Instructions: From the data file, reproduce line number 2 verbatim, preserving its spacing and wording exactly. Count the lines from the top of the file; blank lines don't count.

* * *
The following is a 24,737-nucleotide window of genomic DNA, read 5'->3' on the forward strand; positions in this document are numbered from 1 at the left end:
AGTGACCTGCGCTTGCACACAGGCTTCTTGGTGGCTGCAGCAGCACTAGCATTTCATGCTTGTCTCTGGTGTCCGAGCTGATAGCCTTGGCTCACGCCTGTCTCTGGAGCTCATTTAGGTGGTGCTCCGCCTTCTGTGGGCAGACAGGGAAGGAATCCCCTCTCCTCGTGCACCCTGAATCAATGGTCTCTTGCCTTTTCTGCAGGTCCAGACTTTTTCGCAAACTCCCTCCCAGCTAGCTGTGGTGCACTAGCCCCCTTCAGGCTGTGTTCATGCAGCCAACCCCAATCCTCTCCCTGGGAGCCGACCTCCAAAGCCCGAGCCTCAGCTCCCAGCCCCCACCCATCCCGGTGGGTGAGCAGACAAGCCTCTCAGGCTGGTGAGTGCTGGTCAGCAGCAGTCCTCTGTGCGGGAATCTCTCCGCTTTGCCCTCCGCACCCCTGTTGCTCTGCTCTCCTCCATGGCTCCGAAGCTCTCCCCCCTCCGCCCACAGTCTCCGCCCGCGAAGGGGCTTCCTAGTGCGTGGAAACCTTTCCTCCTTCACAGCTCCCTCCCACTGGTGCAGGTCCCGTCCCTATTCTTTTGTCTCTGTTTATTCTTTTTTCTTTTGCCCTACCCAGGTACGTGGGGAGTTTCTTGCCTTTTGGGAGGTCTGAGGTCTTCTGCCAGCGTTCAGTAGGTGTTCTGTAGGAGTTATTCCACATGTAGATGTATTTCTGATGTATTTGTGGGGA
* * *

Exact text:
AGTGACCTGCGCTTGCACACAGGCTTCTTGGTGGCTGCAGCAGCACTAGCATTTCATGCTTGTCTCTGGTGTCCGAGCTGATAGCCTTGGCTCACGCCTGTCTCTGGAGCTCATTTAGGTGGTGCTCCGCCTTCTGTGGGCAGACAGGGAAGGAATCCCCTCTCCTCGTGCACCCTGAATCAATGGTCTCTTGCCTTTTCTGCAGGTCCAGACTTTTTCGCAAACTCCCTCCCAGCTAGCTGTGGTGCACTAGCCCCCTTCAGGCTGTGTTCATGCAGCCAACCCCAATCCTCTCCCTGGGAGCCGACCTCCAAAGCCCGAGCCTCAGCTCCCAGCCCCCACCCATCCCGGTGGGTGAGCAGACAAGCCTCTCAGGCTGGTGAGTGCTGGTCAGCAGCAGTCCTCTGTGCGGGAATCTCTCCGCTTTGCCCTCCGCACCCCTGTTGCTCTGCTCTCCTCCATGGCTCCGAAGCTCTCCCCCCTCCGCCCACAGTCTCCGCCCGCGAAGGGGCTTCCTAGTGCGTGGAAACCTTTCCTCCTTCACAGCTCCCTCCCACTGGTGCAGGTCCCGTCCCTATTCTTTTGTCTCTGTTTATTCTTTTTTCTTTTGCCCTACCCAGGTACGTGGGGAGTTTCTTGCCTTTTGGGAGGTCTGAGGTCTTCTGCCAGCGTTCAGTAGGTGTTCTGTAGGAGTTATTCCACATGTAGATGTATTTCTGATGTATTTGTGGGGA